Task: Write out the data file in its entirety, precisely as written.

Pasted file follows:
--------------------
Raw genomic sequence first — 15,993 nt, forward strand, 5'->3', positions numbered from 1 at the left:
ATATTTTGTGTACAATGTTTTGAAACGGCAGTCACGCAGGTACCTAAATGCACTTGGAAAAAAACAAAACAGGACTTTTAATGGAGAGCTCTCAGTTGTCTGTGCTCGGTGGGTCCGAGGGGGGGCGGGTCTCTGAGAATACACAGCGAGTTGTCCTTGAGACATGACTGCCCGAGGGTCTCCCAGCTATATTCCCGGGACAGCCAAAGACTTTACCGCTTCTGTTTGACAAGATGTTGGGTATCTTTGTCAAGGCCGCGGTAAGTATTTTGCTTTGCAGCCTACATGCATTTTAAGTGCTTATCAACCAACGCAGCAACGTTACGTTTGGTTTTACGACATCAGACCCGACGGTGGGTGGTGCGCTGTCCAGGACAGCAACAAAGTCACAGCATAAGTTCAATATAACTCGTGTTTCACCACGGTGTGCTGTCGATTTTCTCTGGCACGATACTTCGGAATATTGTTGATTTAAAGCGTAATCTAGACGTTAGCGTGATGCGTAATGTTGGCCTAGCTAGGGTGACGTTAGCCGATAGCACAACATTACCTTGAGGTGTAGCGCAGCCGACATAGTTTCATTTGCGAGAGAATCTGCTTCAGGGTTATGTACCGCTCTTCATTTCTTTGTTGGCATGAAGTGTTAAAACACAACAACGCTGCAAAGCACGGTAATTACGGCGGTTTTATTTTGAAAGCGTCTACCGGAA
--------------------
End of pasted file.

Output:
Raw genomic sequence first — 15,993 nt, forward strand, 5'->3', positions numbered from 1 at the left:
ATATTTTGTGTACAATGTTTTGAAACGGCAGTCACGCAGGTACCTAAATGCACTTGGAAAAAAACAAAACAGGACTTTTAATGGAGAGCTCTCAGTTGTCTGTGCTCGGTGGGTCCGAGGGGGGGCGGGTCTCTGAGAATACACAGCGAGTTGTCCTTGAGACATGACTGCCCGAGGGTCTCCCAGCTATATTCCCGGGACAGCCAAAGACTTTACCGCTTCTGTTTGACAAGATGTTGGGTATCTTTGTCAAGGCCGCGGTAAGTATTTTGCTTTGCAGCCTACATGCATTTTAAGTGCTTATCAACCAACGCAGCAACGTTACGTTTGGTTTTACGACATCAGACCCGACGGTGGGTGGTGCGCTGTCCAGGACAGCAACAAAGTCACAGCATAAGTTCAATATAACTCGTGTTTCACCACGGTGTGCTGTCGATTTTCTCTGGCACGATACTTCGGAATATTGTTGATTTAAAGCGTAATCTAGACGTTAGCGTGATGCGTAATGTTGGCCTAGCTAGGGTGACGTTAGCCGATAGCACAACATTACCTTGAGGTGTAGCGCAGCCGACATAGTTTCATTTGCGAGAGAATCTGCTTCAGGGTTATGTACCGCTCTTCATTTCTTTGTTGGCATGAAGTGTTAAAACACAACAACGCTGCAAAGCACGGTAATTACGGCGGTTTTATTTTGAAAGCGTCTACCGGAA